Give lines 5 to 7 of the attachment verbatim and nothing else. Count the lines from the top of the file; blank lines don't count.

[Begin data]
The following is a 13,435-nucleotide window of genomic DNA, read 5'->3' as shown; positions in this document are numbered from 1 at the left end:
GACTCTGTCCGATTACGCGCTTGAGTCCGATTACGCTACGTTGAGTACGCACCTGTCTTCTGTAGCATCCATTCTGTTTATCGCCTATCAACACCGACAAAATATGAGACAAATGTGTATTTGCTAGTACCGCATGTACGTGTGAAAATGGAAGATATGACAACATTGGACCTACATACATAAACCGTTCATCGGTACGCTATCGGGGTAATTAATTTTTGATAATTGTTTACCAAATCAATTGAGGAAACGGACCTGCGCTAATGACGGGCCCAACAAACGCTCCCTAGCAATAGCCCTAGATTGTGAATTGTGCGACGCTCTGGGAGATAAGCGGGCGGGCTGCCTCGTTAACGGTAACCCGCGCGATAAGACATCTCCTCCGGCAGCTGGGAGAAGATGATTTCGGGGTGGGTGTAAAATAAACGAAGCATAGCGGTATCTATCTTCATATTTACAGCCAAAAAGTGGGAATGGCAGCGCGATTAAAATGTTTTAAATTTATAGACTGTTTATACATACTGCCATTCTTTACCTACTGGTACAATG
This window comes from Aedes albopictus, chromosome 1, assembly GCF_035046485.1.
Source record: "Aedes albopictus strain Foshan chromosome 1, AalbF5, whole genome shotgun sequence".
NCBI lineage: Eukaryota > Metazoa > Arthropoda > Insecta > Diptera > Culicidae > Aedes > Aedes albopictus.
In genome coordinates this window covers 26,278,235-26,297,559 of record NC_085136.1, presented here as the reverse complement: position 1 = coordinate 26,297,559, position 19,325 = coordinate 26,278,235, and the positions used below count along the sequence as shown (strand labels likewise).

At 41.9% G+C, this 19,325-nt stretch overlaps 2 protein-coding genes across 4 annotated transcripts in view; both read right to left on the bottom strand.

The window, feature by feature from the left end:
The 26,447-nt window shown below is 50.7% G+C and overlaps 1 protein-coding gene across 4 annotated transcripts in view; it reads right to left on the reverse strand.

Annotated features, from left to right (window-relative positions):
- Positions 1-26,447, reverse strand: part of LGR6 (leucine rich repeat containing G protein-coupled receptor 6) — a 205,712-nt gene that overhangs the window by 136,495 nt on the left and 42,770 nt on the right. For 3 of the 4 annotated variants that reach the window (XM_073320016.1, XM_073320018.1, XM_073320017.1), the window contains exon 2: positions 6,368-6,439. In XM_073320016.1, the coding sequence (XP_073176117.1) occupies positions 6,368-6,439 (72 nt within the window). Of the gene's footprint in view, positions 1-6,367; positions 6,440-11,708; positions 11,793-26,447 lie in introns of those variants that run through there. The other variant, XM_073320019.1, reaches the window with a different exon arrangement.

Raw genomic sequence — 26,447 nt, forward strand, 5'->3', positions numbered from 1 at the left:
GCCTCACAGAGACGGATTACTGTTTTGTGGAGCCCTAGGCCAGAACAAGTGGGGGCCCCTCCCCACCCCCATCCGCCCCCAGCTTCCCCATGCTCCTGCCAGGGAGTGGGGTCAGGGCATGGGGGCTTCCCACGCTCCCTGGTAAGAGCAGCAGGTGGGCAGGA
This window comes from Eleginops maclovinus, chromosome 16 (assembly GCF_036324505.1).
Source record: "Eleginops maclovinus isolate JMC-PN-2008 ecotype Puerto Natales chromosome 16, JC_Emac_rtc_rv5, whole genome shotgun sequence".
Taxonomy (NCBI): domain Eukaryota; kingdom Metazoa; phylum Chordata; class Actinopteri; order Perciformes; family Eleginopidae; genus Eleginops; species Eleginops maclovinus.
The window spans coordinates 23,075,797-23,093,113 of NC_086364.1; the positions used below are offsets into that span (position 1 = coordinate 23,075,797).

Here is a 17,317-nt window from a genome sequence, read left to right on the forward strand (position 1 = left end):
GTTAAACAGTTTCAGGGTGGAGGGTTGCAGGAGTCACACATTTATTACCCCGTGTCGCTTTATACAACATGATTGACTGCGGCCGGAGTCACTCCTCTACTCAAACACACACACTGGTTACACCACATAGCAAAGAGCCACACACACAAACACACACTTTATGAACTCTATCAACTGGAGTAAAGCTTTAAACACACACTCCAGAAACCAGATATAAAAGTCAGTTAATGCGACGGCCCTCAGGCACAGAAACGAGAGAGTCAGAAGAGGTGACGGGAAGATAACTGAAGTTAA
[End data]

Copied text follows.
NCBI lineage: Eukaryota > Metazoa > Arthropoda > Insecta > Diptera > Culicidae > Aedes > Aedes albopictus.
In genome coordinates this window covers 26,278,235-26,297,559 of record NC_085136.1, presented here as the reverse complement: position 1 = coordinate 26,297,559, position 19,325 = coordinate 26,278,235, and the positions used below count along the sequence as shown (strand labels likewise).

At 41.9% G+C, this 19,325-nt stretch overlaps 2 protein-coding genes across 4 annotated transcripts in view; both read right to left on the bottom strand.